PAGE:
And why he put his family on a farm.

And occasionally, when he comes across an even bigger family on a farm, he points out the reason why people have more kids is to make their life EASIER.

Literally down-to-earth for the workers who are rooted in the soil. Bringing their family (their bloodline) to the farm, from which all of society's abundance springs forth.

The farm is where the rubber meets the road. Where intuition, ingenuity, invention, and integrity count. It's where the truth is self-evident, and America's founding fathers said so.

The same founding fathers who said it's obvious that blacks and whites can't live under the same government.

Seeing the YouTube success of white Christian homesteaders, some knock-off artists have been pushing their rainbow flag and degenerate versions of homesteading, with liberals taking care of animals and sharing tips, but it just doesn't work.

The warmth isn't there. Their heart isn't in it. They don't get it. And they don't know what they're doing.

So what they sub-communicate* is a frenzied approach.

Rhodes does it right. What's the message of his propaganda?

It's inherent in what he is and what he does. He leads by example, raising 4 little blonde kids who've been helping since they were tiny.

In this rare "thinking out loud" video, he spells it out, just in case you missed the obvious.

He says the farm is good for the kids. But it works the other way, too.

The kids are good for the farm.

When he takes his 4 kids into town, people say, "It looks like you have your hands full." And he says, "Yes. Full of blessings."

In this time of wall-to-wall lies about the "BURDEN" of children, the most heretical thing he can do is show his children being exactly as helpful as they are, as inventive and supportive.

They're his kids. But they're also his friends. Just as he and his wife have always been good friends.

This is shocking, I know. But I first learned kids can do stuff when watching little brown 3 year-old with a machete cutting down a tree, and another cutting open a coconut, pausing his work to protect the 2 year-old wandering by.

And at that moment, I realized we've been lied to about kids.

I remembered being very interested in helping, even when I was tiny. I didn't want to play. I aimed to please. I wanted to be a part of things people were doing.

But NOBODY would let me help them, except (when I was 4) a neighbor let me lick the cake mix out of the bowl. That's it.

It's when I was 5 that dad put me to work loading firewood into the back of a truck.

Quite a jump. No warm-up. No practice. Just tossed me in the back and told me to pile wood until I was blistered, splintered, and exhausted.

Still couldn't tell you what the hell he did for a living or how. But it involved hiring and firing,  public speaking, selling stuff, making audio recordings, suddenly showing up with multiple trucks and cars he couldn't possibly afford. He couldn't even afford the gas.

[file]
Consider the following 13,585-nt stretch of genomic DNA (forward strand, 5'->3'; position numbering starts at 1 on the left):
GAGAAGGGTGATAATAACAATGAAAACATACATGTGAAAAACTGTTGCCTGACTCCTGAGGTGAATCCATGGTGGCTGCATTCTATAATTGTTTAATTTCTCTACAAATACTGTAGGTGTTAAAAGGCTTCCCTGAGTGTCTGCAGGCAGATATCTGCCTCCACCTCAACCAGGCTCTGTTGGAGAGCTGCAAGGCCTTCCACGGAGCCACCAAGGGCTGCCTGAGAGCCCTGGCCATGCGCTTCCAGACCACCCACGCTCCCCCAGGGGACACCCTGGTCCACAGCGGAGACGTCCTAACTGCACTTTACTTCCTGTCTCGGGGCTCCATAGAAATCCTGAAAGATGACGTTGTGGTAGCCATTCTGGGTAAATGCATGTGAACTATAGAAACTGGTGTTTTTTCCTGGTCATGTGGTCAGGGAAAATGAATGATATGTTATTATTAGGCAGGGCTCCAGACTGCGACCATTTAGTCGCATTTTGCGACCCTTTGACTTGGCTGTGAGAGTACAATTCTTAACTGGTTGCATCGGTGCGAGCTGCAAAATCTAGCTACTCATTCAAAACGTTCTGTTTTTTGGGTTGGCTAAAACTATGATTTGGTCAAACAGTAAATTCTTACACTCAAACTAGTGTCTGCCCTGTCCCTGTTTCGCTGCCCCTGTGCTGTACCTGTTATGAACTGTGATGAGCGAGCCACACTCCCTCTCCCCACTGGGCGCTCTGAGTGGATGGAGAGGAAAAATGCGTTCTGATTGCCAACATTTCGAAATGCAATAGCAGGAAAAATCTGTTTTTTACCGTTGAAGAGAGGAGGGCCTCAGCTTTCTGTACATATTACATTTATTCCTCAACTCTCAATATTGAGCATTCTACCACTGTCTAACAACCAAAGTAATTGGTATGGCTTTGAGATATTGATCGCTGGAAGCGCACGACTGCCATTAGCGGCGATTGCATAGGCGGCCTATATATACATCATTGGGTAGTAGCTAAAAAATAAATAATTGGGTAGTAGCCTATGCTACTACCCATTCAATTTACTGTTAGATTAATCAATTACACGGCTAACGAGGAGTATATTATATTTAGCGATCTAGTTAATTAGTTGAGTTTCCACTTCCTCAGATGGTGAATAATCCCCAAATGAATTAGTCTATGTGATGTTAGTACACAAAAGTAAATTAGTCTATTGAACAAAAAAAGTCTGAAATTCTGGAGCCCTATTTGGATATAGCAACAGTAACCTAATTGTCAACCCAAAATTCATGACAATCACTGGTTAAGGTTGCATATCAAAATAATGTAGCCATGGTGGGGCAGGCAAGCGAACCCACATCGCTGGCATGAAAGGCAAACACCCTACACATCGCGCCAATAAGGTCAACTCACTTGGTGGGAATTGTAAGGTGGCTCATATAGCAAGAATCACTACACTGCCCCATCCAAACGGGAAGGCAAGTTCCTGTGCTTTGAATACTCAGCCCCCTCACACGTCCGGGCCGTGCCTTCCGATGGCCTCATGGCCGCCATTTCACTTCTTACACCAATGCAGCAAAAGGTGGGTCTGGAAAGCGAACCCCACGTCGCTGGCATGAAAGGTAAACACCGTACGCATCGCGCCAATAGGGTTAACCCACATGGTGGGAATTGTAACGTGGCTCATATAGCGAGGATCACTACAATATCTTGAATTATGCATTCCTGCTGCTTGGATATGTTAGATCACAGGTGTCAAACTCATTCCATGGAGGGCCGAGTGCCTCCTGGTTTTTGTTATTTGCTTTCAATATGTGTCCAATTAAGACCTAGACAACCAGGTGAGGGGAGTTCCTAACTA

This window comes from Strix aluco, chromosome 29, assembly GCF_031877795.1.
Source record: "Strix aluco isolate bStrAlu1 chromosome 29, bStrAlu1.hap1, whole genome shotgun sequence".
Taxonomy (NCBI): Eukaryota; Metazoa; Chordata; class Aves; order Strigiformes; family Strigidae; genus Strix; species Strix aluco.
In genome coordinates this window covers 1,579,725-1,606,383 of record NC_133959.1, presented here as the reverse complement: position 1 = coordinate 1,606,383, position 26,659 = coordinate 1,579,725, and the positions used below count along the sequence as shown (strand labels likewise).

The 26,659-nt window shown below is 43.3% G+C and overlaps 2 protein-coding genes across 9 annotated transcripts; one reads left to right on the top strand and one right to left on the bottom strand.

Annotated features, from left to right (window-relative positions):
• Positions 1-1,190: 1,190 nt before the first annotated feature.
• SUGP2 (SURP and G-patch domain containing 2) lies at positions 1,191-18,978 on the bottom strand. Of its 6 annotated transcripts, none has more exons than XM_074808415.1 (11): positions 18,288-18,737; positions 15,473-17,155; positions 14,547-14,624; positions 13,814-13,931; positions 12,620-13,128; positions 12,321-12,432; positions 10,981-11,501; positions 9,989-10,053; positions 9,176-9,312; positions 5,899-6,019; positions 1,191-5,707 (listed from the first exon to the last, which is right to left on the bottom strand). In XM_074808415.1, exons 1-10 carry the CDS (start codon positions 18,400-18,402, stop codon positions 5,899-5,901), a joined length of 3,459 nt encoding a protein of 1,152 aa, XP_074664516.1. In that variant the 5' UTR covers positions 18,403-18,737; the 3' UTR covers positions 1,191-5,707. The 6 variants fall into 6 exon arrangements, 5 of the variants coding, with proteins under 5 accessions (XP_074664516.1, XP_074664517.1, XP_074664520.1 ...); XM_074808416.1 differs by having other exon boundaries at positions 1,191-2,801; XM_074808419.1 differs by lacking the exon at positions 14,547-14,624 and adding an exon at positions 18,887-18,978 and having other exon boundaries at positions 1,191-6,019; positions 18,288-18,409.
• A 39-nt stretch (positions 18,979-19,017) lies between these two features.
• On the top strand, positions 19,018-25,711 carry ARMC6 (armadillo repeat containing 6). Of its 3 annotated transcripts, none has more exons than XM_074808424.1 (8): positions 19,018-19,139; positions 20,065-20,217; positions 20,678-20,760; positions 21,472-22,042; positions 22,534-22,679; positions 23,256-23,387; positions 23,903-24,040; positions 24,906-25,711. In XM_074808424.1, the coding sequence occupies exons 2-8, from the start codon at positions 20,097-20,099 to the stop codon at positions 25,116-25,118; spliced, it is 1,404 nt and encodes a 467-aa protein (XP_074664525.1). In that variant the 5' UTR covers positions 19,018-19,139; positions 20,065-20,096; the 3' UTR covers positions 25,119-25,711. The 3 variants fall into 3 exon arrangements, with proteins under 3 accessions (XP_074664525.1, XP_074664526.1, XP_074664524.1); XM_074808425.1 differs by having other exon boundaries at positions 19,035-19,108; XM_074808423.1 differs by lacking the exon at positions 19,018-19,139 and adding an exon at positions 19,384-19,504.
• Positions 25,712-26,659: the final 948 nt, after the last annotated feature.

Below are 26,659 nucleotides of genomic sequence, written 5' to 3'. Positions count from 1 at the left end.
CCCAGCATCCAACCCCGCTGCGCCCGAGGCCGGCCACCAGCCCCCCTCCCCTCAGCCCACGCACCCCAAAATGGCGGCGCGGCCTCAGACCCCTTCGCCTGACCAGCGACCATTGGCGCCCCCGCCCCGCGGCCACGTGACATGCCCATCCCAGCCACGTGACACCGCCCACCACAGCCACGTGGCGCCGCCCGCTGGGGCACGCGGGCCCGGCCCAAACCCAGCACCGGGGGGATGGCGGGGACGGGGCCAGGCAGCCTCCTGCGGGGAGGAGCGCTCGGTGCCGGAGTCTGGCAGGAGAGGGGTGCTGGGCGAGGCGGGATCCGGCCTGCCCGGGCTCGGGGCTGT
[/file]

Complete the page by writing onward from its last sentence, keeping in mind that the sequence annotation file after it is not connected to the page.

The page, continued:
He didn't involve me in his real work, so instead of learning from him, I learned from the sort of people he would have learned from.

He was in charge, mostly because he said so, and everyone knew it. Never got what he wanted, but always got what he needed.

But there was something missing. All of us are missing something. No man is an island.  Nobody has all the good qualities you need. You have to Frankenstein together a complete unit by combining all the broken toys together.

And that's what's necessary to have  functioning farm, or a functioning movement. No perfect animals. No perfect people. Just everyone working as a team, day in and day out. Hopefully, under sound management, everyone is moving in a pretty good direction.

Some misfit toys are more broken than others in our movement. I can only lead the propaganda wing for those who've decided to follow, and understand what levels we're operating on.

At the moment, we can't quite size each other up and find you a place. So you'll have to find your own place.

* Sub-communication is a concept I picked up almost 20 years ago from the PUA 2.0 community, after internet forum nerds realized you don't need to hypnotize a girl to get her to sleep with you, instead moving on to applied animal psychology and logistics. This community is in its fourth phase, now. 3.0 was RSD-style "beast mode" males doing slut-hunting and threesomes, and 4.0 resembles a movement from hunting to early agriculture. It's called Social Circle game, where you surround yourself with female friends or dates, which allows you more options. PUA 5.0 doesn't quite exist yet, but it will likely mimick our leap from farming to cities and civilization, and involve building a purpose-driven community united by a common enemy, with people choosing their mates, hobbies, careers based on their higher purpose. There's something beyond all this. Stage 6 and 7. Maturity of people and civilizations happens in 7 steps.